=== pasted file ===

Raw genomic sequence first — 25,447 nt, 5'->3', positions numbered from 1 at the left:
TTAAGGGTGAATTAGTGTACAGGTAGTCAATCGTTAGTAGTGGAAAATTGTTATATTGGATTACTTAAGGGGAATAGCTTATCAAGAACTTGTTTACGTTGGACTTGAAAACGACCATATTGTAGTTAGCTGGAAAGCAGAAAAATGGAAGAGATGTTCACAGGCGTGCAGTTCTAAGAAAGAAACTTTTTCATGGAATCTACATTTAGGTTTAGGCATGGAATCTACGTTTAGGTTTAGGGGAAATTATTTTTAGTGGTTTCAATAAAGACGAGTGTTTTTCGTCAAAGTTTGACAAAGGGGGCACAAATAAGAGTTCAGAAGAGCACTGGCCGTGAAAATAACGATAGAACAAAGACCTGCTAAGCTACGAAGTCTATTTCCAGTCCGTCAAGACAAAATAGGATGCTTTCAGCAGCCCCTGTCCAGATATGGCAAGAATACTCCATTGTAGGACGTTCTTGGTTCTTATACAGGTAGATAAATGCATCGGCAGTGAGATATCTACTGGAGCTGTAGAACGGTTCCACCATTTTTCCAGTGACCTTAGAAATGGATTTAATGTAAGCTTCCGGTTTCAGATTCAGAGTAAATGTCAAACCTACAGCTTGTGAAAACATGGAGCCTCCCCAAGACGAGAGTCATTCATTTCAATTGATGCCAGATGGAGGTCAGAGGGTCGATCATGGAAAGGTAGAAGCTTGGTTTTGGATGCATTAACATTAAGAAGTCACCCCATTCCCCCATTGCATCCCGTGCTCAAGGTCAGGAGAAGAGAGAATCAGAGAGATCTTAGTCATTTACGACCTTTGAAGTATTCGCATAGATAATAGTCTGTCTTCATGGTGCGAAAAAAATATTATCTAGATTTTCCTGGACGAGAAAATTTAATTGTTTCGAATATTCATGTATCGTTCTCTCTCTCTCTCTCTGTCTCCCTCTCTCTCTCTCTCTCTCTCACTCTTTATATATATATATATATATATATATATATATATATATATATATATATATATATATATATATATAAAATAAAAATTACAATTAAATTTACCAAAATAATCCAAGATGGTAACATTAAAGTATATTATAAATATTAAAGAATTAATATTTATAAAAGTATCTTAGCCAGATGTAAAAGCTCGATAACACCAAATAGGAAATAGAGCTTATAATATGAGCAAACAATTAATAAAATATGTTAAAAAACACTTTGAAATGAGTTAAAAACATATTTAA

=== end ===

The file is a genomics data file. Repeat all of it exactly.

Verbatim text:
Raw genomic sequence first — 25,447 nt, 5'->3', positions numbered from 1 at the left:
TTAAGGGTGAATTAGTGTACAGGTAGTCAATCGTTAGTAGTGGAAAATTGTTATATTGGATTACTTAAGGGGAATAGCTTATCAAGAACTTGTTTACGTTGGACTTGAAAACGACCATATTGTAGTTAGCTGGAAAGCAGAAAAATGGAAGAGATGTTCACAGGCGTGCAGTTCTAAGAAAGAAACTTTTTCATGGAATCTACATTTAGGTTTAGGCATGGAATCTACGTTTAGGTTTAGGGGAAATTATTTTTAGTGGTTTCAATAAAGACGAGTGTTTTTCGTCAAAGTTTGACAAAGGGGGCACAAATAAGAGTTCAGAAGAGCACTGGCCGTGAAAATAACGATAGAACAAAGACCTGCTAAGCTACGAAGTCTATTTCCAGTCCGTCAAGACAAAATAGGATGCTTTCAGCAGCCCCTGTCCAGATATGGCAAGAATACTCCATTGTAGGACGTTCTTGGTTCTTATACAGGTAGATAAATGCATCGGCAGTGAGATATCTACTGGAGCTGTAGAACGGTTCCACCATTTTTCCAGTGACCTTAGAAATGGATTTAATGTAAGCTTCCGGTTTCAGATTCAGAGTAAATGTCAAACCTACAGCTTGTGAAAACATGGAGCCTCCCCAAGACGAGAGTCATTCATTTCAATTGATGCCAGATGGAGGTCAGAGGGTCGATCATGGAAAGGTAGAAGCTTGGTTTTGGATGCATTAACATTAAGAAGTCACCCCATTCCCCCATTGCATCCCGTGCTCAAGGTCAGGAGAAGAGAGAATCAGAGAGATCTTAGTCATTTACGACCTTTGAAGTATTCGCATAGATAATAGTCTGTCTTCATGGTGCGAAAAAAATATTATCTAGATTTTCCTGGACGAGAAAATTTAATTGTTTCGAATATTCATGTATCGTTCTCTCTCTCTCTCTCTGTCTCCCTCTCTCTCTCTCTCTCTCTCACTCTTTATATATATATATATATATATATATATATATATATATATATATATATATATATATATATATATAAAATAAAAATTACAATTAAATTTACCAAAATAATCCAAGATGGTAACATTAAAGTATATTATAAATATTAAAGAATTAATATTTATAAAAGTATCTTAGCCAGATGTAAAAGCTCGATAACACCAAATAGGAAATAGAGCTTATAATATGAGCAAACAATTAATAAAATATGTTAAAAAACACTTTGAAATGAGTTAAAAACATATTTAA